A new state law designed to broaden access to federal financial aid will require all Illinois high school students to complete the Free Application for Federal Financial Aid before graduating, starting next year.
Gov. J.B. Pritzker visited Eisenhower High School in Decatur on Friday to sign the bill, saying it will give thousands more students access to financial aid and affordable options for college.
“We want to be the kind of state that makes college affordable so our brightest minds can stay right here in Illinois,” Pritzker said in his prepared remarks.
Starting with the 2020-21 school year, students will have to complete the FAFSA, or an alternative state form created by the Illinois State Board of Education, as part of their high school graduation requirements.
But students, or their parents, can opt out by completing a waiver stating that they understand what the FAFSA is and choose not to fill it out.
And high schools can’t withhold diplomas from students who are unable to meet the requirement because of “extenuating circumstances,” the legislation says.
That provision covers students from families with “substantial incomes” who won’t qualify for income-based financial aid, as well as students who are entering the armed forces, students with parents who are in prison or “uncooperative,” students with limited broadband access, students who are part of the child-welfare system and undocumented students.
The chief sponsor, state Sen. Andy Manar, D-Bunker Hill, said not every student wants to complete the FAFSA, which is why an opt-out provision was included.
“This measure would allow us to maximize the number of students who apply for and receive federal student aid without creating an undue burden that stops some students from graduating,” he said in a statement.
How Illinois compares
The bill also requires school districts to help students and parents complete the financial aid applications as needed.
Currently, only 59 percent of Illinois students fill out the FAFSA, which is used to determine eligibility for federal and state need-based financial aid programs, including federal Pell grants and state Monetary Award Program grants.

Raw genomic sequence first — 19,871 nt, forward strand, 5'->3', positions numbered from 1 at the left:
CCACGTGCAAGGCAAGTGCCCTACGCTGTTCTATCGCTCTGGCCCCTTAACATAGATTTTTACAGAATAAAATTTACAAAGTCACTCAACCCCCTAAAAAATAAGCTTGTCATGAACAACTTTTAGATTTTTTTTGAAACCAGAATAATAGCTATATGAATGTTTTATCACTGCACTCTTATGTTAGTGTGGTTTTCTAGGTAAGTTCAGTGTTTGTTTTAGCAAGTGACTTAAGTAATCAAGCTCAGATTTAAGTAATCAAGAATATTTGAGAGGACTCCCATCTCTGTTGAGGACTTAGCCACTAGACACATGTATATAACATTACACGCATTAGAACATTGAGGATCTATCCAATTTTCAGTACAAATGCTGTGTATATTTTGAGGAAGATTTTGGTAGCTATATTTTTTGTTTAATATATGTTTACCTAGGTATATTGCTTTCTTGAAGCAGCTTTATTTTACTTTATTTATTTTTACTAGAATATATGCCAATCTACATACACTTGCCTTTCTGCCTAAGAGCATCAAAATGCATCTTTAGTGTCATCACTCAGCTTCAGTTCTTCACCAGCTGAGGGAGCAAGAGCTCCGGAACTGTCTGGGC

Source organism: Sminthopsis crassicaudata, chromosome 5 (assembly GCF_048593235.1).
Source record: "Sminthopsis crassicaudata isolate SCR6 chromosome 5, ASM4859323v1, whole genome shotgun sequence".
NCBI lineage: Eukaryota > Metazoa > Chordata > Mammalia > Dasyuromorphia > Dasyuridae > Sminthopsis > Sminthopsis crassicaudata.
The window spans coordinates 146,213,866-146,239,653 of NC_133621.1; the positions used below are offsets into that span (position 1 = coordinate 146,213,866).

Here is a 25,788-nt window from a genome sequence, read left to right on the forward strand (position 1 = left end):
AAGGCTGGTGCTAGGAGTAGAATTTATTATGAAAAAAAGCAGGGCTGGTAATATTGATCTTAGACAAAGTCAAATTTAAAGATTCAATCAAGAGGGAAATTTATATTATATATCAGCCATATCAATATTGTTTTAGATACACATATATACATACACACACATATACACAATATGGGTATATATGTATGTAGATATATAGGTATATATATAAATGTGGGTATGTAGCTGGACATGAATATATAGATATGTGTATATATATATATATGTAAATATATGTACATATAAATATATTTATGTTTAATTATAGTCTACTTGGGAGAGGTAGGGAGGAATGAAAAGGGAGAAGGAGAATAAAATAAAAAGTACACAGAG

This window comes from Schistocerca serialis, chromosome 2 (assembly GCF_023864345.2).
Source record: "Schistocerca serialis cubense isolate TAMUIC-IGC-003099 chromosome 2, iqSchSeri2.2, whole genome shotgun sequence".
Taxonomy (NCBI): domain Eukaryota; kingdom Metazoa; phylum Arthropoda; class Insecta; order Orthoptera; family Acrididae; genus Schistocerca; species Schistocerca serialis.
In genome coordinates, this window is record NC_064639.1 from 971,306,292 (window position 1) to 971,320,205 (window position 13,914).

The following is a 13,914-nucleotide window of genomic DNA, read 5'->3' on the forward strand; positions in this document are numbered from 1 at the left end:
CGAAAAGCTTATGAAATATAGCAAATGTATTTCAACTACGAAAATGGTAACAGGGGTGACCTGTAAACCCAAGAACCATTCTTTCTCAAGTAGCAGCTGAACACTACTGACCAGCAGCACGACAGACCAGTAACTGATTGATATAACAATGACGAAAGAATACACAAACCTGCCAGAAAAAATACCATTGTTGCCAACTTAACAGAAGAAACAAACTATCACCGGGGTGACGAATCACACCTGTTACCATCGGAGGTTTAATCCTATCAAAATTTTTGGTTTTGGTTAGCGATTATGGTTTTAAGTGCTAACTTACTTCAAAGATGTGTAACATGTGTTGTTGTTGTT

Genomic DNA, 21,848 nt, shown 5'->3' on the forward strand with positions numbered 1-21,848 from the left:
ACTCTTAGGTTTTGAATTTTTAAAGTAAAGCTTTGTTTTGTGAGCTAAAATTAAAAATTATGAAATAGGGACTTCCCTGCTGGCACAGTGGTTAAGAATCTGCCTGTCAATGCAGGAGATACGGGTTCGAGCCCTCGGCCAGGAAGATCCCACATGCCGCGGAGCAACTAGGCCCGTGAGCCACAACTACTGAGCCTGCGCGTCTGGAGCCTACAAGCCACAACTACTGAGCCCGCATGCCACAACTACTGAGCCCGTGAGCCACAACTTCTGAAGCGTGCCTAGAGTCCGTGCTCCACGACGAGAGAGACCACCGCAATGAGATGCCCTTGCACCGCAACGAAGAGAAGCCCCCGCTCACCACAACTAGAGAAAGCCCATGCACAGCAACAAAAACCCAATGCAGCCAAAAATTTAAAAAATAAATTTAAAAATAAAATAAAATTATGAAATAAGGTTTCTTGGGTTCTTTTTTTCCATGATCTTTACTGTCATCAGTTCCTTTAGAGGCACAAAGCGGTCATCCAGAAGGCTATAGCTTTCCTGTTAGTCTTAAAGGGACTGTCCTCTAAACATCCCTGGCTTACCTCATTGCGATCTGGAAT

Most colleges, including the University of Illinois and other state universities, also use FAFSA information to determine their own financial aid packages for applicants.
“Even if you don’t qualify for need-based aid, there are loans that are available to students at lower interest rates” that families could be eligible for through the FAFSA, added Michelle Trame, the UI’s director of student financial aid.
Pritzker said FAFSA completion rates have “soared” in other states that have made it universal.
$552.5 million in aid
Having more students complete the FAFSA will send more federal aid to Illinois students, he said.
During 2016-17 school year, 142,235 Illinois students received just over $552.5 million through federal Pell grants, according to U.S. Department of Education statistics.
“Anything that we could continue to do to encourage students to file the FAFSA and make sure they’re aware and understand the options that are out there ... I think can only help students,” Trame said. “I think more education is always a good thing.”
The FAFSA can be “daunting” for parents, at least the first time, she said. High schools across the state, including in Champaign-Urbana, host evening workshops with college financial aid administrators to help students and parents complete the process.
The new law will likely expand the pool of students eligible for state MAP grants, a program that runs short of money each year. Last year, it awarded grants to about 129,000 students, but about 82,000 more were shut out because there wasn’t enough funding to pay for all who qualified, according to the Illinois Student Assistance Commission.
The budget approved by legislators and Pritzer allocated another $50 million for the MAP program this year, but ISAC says demand will still exceed available funding for the grants.
Pritzker “looks forward to working with lawmakers to increase their availability in future years,” said spokeswoman Jordan Abudayyeh.